- How does the name “Waters of Meribah” (v. 13) echo the themes of water in this parashah? According to the Central Commentary, how does this term symbolize both renewal and darkness?
- Read Numbers 20:22–29, which describes the death of Aaron and the succession of Eleazar as high priest.
- Compare the language in verse 22 with that in verse 1. What is the significance of the similarity in these two verses, which precede the mention of Miriam and Aaron’s deaths, respectively? What do you think accounts for the differences in how the text describes Miriam’s death in verse 1 and Aaron’s in verse 24?
- The Torah uses the phrase “be gathered to his kin” (v. 24) in connection with only six male leaders: Abraham, Ishmael, Isaac, Jacob, Moses, and Aaron. Numbers 12:14–15 uses the same verb (asaf) to describe how the people “readmitted” (literally “gathered in”) Miriam, allowing her return to the camp after her purification from God’s punishment of a skin affliction. What does this connection add to your understanding of how the Torah views Miriam?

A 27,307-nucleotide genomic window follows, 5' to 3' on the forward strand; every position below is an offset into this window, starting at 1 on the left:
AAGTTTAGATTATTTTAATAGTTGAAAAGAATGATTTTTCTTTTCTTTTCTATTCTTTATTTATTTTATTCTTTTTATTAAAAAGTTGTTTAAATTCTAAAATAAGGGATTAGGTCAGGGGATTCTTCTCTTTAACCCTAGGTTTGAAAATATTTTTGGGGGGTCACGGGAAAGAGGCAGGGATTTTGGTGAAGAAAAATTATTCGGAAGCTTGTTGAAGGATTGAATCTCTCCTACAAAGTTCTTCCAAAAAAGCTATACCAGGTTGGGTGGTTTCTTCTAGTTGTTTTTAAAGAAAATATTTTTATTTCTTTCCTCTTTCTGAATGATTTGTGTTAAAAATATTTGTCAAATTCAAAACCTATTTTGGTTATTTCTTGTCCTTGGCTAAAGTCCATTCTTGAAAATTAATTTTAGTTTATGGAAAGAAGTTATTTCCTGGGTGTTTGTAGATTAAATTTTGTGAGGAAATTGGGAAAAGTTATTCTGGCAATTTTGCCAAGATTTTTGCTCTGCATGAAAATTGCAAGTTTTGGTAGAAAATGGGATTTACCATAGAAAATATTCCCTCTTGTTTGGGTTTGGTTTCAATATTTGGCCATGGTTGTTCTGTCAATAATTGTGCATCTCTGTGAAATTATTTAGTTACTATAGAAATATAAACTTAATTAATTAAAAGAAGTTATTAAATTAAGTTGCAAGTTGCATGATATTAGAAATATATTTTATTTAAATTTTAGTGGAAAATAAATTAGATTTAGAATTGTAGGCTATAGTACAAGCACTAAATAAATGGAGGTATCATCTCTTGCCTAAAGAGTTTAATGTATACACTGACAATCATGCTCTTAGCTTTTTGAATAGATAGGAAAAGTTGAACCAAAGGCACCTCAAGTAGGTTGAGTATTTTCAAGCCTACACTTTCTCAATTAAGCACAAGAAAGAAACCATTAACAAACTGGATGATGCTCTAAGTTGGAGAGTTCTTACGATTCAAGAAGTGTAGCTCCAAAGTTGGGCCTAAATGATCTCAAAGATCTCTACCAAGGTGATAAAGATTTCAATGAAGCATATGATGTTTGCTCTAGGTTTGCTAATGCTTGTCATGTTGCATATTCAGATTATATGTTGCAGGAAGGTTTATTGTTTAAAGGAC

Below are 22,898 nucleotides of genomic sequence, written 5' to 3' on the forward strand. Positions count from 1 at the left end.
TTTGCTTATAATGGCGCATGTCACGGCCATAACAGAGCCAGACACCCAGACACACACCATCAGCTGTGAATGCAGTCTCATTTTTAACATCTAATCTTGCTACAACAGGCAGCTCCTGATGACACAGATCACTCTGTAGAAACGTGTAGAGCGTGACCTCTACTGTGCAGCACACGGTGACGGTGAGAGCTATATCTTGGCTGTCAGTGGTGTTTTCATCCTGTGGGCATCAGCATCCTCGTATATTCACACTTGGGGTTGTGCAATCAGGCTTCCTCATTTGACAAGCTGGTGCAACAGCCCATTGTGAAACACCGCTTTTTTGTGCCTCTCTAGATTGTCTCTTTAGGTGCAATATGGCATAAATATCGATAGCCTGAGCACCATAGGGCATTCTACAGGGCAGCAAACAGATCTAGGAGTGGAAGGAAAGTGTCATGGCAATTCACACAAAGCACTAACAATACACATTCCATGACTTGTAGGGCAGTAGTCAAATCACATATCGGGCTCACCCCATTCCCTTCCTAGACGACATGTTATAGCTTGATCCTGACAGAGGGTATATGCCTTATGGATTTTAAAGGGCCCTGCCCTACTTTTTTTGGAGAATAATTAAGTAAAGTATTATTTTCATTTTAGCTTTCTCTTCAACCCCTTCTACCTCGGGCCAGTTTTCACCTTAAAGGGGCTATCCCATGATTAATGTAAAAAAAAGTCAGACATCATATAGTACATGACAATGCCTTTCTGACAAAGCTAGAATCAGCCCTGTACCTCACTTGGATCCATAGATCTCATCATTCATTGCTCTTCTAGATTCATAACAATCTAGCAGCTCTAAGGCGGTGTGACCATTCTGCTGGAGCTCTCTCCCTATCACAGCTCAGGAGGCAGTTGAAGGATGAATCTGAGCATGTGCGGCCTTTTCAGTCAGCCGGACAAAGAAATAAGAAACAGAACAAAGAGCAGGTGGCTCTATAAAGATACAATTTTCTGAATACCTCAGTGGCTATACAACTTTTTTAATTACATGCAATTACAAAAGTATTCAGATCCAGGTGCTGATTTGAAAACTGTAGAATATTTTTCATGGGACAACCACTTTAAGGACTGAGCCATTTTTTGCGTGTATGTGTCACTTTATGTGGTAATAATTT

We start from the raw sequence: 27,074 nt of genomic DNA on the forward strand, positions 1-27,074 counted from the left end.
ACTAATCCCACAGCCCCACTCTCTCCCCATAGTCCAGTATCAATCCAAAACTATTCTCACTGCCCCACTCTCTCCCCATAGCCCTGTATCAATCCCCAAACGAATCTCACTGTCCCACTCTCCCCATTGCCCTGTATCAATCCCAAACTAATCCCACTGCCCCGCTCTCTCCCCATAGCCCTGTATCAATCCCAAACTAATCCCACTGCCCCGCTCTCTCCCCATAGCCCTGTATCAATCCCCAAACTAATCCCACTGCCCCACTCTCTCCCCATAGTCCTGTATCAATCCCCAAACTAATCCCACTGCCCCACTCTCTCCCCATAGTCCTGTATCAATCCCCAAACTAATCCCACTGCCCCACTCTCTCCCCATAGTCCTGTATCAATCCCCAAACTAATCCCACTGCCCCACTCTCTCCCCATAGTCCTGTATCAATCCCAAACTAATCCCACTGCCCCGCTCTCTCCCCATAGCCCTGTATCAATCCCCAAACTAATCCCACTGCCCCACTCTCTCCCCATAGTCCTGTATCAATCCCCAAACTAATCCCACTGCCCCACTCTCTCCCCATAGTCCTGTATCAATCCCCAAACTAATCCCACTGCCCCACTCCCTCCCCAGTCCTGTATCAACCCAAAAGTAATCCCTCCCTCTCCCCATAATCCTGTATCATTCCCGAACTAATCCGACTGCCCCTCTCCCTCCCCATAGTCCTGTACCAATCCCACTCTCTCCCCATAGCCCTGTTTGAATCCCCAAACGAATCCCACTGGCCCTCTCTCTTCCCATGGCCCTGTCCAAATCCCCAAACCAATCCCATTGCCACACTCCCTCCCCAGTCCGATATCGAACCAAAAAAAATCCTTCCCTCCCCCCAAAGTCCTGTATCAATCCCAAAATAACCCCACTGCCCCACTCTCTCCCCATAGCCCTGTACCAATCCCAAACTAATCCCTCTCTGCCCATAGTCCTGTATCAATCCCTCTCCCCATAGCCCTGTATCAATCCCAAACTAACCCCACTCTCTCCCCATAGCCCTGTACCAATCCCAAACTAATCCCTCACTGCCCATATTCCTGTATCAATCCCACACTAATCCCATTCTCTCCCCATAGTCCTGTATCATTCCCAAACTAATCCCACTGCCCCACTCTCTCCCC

- Numbers 20:25–29 describes God’s instructions for the succession of Eleazar as high priest. In your view, why does the text state that Moses carries out these instructions “in the sight of the whole community” (v. 27)? How does the image of sight connect this verse to verses 8 and 12 6 (see above, 2f)? How do you understand the significance of the Israelites “seeing” the events these verses describe?
- Verse 29 notes that the people mourn Aaron for thirty days, the same period of time for which the people will mourn Moses (Deuteronomy 34:8). What can we learn from this about the way that the Torah views Moses and Aaron?
- Read the Another View section by Ora Horn Prouser, on page 931.
- What can we learn about Moses’ reaction to the death of his sister Miriam from the way he handles the crisis over water that follows her death?
- What does the link between the word for “rebels” (v. 10) and Miriam’s name suggest about Moses’ behavior in striking the rock, according to Horn Prouser?